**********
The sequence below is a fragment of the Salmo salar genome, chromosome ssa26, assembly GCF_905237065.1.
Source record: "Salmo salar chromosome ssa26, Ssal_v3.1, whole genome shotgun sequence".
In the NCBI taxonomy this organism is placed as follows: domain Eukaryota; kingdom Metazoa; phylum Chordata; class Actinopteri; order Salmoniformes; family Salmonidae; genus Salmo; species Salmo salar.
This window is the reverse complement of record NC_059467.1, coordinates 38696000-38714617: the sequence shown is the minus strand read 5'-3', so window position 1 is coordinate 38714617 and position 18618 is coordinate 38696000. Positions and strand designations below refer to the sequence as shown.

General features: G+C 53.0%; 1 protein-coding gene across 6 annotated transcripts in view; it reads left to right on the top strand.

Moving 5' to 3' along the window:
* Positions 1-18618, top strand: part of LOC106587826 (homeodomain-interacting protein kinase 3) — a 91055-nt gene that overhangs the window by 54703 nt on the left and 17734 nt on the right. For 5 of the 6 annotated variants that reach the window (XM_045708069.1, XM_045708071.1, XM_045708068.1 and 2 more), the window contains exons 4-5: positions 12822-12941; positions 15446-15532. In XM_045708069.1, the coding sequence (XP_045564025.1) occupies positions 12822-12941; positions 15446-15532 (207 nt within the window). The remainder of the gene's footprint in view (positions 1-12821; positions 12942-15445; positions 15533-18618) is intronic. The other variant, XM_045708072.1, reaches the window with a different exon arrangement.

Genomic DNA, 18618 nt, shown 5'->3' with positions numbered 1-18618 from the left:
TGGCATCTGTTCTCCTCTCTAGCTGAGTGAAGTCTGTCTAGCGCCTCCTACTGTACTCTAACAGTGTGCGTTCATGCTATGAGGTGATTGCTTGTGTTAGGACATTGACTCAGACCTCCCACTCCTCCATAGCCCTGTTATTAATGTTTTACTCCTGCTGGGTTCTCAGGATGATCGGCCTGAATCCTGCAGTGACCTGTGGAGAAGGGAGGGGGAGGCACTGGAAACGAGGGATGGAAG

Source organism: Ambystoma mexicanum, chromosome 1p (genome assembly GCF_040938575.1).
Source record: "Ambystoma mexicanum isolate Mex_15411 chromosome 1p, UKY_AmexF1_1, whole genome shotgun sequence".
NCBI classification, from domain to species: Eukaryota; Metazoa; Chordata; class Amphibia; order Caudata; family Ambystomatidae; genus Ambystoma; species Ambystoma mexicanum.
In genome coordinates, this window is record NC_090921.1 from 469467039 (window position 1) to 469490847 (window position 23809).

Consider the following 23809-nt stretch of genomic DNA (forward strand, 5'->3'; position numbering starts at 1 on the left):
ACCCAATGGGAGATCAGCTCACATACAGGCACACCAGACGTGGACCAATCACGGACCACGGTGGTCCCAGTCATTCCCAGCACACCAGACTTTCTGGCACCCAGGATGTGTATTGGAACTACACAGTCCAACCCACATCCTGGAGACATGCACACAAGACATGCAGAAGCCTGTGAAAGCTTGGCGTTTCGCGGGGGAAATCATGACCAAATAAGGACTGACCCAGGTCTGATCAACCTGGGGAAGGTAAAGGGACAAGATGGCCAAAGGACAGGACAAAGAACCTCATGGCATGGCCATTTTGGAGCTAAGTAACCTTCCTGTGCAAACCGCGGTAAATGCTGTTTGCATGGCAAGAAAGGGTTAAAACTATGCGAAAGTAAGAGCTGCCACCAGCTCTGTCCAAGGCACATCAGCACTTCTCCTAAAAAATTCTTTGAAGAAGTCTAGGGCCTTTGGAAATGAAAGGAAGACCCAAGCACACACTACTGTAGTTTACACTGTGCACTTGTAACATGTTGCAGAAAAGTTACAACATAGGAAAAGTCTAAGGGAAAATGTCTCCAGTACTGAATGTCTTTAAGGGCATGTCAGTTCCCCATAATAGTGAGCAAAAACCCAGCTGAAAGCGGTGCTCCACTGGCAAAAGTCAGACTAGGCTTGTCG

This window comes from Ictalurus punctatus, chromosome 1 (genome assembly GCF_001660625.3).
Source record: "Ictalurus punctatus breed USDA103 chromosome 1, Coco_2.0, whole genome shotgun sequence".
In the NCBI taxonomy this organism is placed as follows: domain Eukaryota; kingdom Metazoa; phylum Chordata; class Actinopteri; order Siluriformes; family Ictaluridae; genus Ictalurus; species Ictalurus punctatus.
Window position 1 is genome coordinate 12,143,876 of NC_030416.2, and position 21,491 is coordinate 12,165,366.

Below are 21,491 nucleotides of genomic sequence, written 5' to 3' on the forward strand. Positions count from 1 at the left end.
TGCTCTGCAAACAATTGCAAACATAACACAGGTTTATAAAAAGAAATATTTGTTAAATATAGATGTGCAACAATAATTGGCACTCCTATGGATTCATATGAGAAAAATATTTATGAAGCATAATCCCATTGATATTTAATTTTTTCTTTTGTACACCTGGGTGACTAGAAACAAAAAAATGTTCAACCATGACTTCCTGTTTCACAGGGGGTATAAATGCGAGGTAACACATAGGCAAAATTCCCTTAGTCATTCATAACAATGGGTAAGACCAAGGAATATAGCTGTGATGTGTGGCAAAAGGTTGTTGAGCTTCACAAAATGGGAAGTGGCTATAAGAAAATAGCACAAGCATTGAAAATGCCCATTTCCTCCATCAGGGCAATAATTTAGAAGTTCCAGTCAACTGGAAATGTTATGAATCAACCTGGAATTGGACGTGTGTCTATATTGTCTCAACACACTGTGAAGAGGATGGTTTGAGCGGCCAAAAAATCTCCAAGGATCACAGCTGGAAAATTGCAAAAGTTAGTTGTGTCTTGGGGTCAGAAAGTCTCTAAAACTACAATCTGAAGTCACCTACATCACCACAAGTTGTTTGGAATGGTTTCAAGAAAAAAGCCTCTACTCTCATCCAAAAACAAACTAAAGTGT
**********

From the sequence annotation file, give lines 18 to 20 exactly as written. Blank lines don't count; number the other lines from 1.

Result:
In the NCBI taxonomy this organism is placed as follows: domain Eukaryota; kingdom Metazoa; phylum Chordata; class Actinopteri; order Siluriformes; family Ictaluridae; genus Ictalurus; species Ictalurus punctatus.
Window position 1 is genome coordinate 12,143,876 of NC_030416.2, and position 21,491 is coordinate 12,165,366.

Below are 21,491 nucleotides of genomic sequence, written 5' to 3' on the forward strand. Positions count from 1 at the left end.